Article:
Fourth Roman emperor. Tiberius Claudius Nero Germanicus was
the son of the emperor Tiberius'
younger brother Drusus
the daughter of Marc
Antony & Octavia,
the sister of Augustus.
He would have been the normal choice to succeed Tiberius had the
imperial family not thought him unfit for the office. But when he
was found hiding in the palace after the assassination of his nephew
CE), the Praetorian guard made him emperor despite opposition in
Trained as a scholar by the historian Livy, Claudius had already produced massive histories of Rome, the
Etruscans, Carthage & his own family, which would have been
invaluable sources for modern scholars. But none of his literary
works [all in Greek] have survived. As an antiquarian, Claudius had
greater sympathy for the traditions of the old Roman Republic than
previous rulers of the house of Caesar. But an abortive rebellion in
the Senate only a year after he became emperor made him favor the
Though not himself a soldier, Claudius was responsible for the
conquest of Britain where his troops proclaimed him a god (43 CE).
Instead of encouraging worship of the emperor in Rome, however, he
indirectly furthered the development of the imperial cult by
proclaiming his grandmother [Augustus' wife Livia]
a goddess. Elsewhere, Claudius' troops extended Rome's control over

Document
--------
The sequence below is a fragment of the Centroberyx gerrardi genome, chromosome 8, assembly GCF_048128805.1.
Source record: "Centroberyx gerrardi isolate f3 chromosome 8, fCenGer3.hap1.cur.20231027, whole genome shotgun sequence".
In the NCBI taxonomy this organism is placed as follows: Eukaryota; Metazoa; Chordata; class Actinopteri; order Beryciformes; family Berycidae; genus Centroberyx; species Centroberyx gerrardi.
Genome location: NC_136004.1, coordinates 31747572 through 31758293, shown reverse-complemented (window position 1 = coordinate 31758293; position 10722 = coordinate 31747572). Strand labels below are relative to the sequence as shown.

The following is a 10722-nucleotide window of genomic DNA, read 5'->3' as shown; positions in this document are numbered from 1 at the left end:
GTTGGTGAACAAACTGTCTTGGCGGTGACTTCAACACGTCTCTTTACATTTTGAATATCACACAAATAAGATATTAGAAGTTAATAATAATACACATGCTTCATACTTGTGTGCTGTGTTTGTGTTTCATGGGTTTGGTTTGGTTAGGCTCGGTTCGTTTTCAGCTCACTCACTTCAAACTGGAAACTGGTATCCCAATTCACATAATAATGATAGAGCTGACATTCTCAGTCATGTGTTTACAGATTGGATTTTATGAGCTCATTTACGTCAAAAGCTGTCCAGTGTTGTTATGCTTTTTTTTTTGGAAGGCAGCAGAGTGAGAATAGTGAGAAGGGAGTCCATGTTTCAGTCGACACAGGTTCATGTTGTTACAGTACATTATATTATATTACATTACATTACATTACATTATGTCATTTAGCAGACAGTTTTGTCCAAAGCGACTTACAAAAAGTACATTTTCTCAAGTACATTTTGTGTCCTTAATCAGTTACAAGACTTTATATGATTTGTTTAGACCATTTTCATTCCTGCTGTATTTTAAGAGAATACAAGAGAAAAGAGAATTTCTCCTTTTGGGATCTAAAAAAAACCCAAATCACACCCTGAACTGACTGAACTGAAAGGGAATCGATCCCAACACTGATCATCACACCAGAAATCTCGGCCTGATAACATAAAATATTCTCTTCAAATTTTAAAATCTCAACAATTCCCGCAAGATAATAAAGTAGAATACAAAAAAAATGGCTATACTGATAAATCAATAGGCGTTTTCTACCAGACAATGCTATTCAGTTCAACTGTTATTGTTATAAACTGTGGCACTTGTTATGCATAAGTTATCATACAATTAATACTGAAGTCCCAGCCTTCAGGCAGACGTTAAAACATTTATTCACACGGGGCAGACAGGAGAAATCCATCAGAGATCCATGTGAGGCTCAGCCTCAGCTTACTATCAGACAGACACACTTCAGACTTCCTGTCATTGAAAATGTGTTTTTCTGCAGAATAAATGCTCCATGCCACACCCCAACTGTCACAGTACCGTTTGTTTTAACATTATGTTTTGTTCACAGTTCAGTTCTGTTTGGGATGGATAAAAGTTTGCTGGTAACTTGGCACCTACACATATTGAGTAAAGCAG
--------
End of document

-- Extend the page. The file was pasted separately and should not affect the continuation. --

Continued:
all of north Africa, the Balkan peninsula & Asia Minor. Thus,
the first Roman emperor who had not been trained to be a soldier
pushed the boundaries of the empire to their greatest extent.
Claudius' major impact upon the Roman
world, however, came from his enlightened judicial & civic
reforms [including the extension of Roman citizenship] & his
policy of colonization in Britain, Germany & Gaul, which made
possible the survival of Roman culture even after the fall of Rome
to barbarians 400 years later. In the eastern provinces he relied on
the family of Herod
to rule regions outside Palestine. But after the death of his
I (44 CE), he returned Judea,
& most of Galilee
to direct imperial control. While repeatedly issuing edicts to
safeguard tolerance of Jewish religion in the provinces, he is
reported to have (temporarily) exiled all Jews from Rome (51 CE) as
the result of an internal (Messianic?) dispute.
Though a successful administrator of
the empire, Claudius proved to be a less than enlightened head of
his own household. He divorced his 1st wife, executed his 2nd (for
publicly marrying her lover) & married his niece Agrippina
[Caligula's sister], who eventually poisoned him.
19.102-103, 162-166, 212-268, 273-280, 360-361;
20.1-15, 131-137, 148-151.
_____, War 2.204-223,
Acts 11:28, 18:2
Suetonius, Lives of
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